Blood vessel signals during development and beyond.

Howard Hughes Medical Institute and Department of Molecular and Cellular Biology, Harvard University, Cambridge, Massachusetts 02138, USA.
Current Topics in Developmental Biology (Impact Factor: 4.21). 02/2004; 62:1-36. DOI: 10.1016/S0070-2153(04)62001-1
Source: PubMed
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    ABSTRACT: Our previous studies have shown that signal transducer and activator of transcription 3 (STAT3) signaling is important for the development of pancreatic microvasculature via its regulation of vascular endothelial growth factor-A (VEGF-A). Pancreas-specific STAT3-KO mice exhibit glucose intolerance and impaired insulin secretion in vivo, along with microvascular alterations in the pancreas. However, the specific role of STAT3 signaling in the regulation of pancreatic islet development and function is not entirely understood. To investigate the role of STAT3 signaling in the formation and maintenance of pancreatic islets, we studied pancreas-specific STAT3-KO mice. Histological analysis showed that STAT3 deficiency affected pancreatic islet morphology. We found an increased proportion of small-sized islets and a reduced fraction of medium-sized islets, indicating abnormal islet development in STAT3-KO mice. Interestingly, the islet area relative to the whole pancreas area in transgenic and control mice was not significantly different. Immunohistochemical analysis on pancreatic cryosections revealed abnormalities in islet architecture in STAT3-KO mice: the pattern of peripheral distribution of glucagon-positive α-cells was altered. At the same time, islets belonging to different size categories isolated from STAT3-KO mice exhibited normal glucose-stimulated insulin secretion in perifusion experiments in vitro when compared to control mice. Our data demonstrate that STAT3 signaling in the pancreas is required for normal islet formation and/or maintenance. Altered islet size distribution in the KO mice does not result in an impaired islet secretory function in vitro. Therefore, our current study supports that the glucose intolerance and in vivo insulin secretion defect in pancreas-specific STAT3-KO mice is due to altered microvasculature in the pancreas, and not intrinsic beta-cell function.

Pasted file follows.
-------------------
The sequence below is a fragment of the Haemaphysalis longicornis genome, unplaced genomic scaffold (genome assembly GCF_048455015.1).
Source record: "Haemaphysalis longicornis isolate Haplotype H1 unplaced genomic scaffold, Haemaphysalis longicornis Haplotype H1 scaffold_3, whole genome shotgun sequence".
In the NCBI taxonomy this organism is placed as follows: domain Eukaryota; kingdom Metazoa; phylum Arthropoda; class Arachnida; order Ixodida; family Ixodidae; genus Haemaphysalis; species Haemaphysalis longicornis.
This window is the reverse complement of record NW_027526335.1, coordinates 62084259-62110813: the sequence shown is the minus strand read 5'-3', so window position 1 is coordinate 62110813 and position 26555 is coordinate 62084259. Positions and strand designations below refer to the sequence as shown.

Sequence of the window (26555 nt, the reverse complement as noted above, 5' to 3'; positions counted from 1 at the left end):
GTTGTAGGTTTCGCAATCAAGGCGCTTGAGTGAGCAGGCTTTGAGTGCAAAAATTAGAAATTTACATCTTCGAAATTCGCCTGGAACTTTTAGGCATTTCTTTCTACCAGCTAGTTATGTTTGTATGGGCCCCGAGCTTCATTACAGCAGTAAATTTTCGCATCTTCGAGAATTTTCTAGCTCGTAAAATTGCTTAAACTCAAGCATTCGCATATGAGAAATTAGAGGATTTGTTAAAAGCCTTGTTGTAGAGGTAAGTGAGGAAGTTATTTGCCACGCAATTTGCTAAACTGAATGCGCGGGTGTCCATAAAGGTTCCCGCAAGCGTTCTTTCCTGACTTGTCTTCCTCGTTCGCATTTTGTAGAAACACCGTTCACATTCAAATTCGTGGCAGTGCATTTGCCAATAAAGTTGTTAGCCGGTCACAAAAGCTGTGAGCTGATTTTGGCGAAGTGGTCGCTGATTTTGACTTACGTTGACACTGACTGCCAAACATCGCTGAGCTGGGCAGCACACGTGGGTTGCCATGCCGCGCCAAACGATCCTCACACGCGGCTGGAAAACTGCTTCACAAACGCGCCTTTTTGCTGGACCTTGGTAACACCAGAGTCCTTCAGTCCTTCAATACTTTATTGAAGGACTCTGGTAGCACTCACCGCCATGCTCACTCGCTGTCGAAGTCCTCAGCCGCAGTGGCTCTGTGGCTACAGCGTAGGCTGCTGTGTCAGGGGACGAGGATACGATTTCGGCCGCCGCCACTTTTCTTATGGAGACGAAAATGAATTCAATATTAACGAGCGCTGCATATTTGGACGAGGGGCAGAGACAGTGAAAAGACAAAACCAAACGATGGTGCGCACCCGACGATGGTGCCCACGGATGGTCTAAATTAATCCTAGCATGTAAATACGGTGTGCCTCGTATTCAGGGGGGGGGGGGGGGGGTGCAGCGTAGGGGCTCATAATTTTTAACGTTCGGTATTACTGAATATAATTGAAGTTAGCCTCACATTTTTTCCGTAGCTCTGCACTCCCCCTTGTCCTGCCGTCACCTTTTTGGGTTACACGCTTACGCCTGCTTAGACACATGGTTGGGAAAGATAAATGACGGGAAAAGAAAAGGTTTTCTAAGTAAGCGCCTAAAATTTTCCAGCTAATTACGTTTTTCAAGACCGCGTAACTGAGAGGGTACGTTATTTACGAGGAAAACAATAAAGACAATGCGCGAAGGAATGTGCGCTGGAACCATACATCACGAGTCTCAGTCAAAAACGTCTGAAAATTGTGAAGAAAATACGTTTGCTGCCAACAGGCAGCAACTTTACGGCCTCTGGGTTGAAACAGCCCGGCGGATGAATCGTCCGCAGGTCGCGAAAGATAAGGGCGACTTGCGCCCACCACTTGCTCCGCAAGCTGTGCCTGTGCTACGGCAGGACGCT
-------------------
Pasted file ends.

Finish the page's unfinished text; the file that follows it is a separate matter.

PLoS ONE 07/2013; 8(7):e71277. DOI:10.1371/journal.pone.0071277 · 3.53 Impact Factor
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    ABSTRACT: Diabetes is characterized by the loss, or gradual dysfunction, of insulin-producing pancreatic beta-cells. Although beta-cells can replicate in younger adults, the available diabetes therapies do not specifically target beta-cell regeneration. Novel approaches are needed to discover new therapeutics and to understand the contributions of endocrine progenitors and beta-cell regeneration during islet expansion. Here, we show that the regulators of G protein signaling Rgs16 and Rgs8 are expressed in pancreatic progenitor and endocrine cells during development, then extinguished in adults, but reactivated in models of both type 1 and type 2 diabetes. Exendin-4, a glucagon-like peptide 1 (Glp-1)/incretin mimetic that stimulates beta-cell expansion, insulin secretion and normalization of blood glucose levels in diabetics, also promoted re-expression of Rgs16::GFP within a few days in pancreatic ductal-associated cells and islet beta-cells. These findings show that Rgs16::GFP and Rgs8::GFP are novel and early reporters of G protein-coupled receptor (GPCR)-stimulated beta-cell expansion after therapeutic treatment and in diabetes models. Rgs16 and Rgs8 are likely to control aspects of islet progenitor cell activation, differentiation and beta-cell expansion in embryos and metabolically stressed adults.
    Disease Models and Mechanisms 09/2010; 3(9-10):567-80. DOI:10.1242/dmm.003210 · 5.54 Impact Factor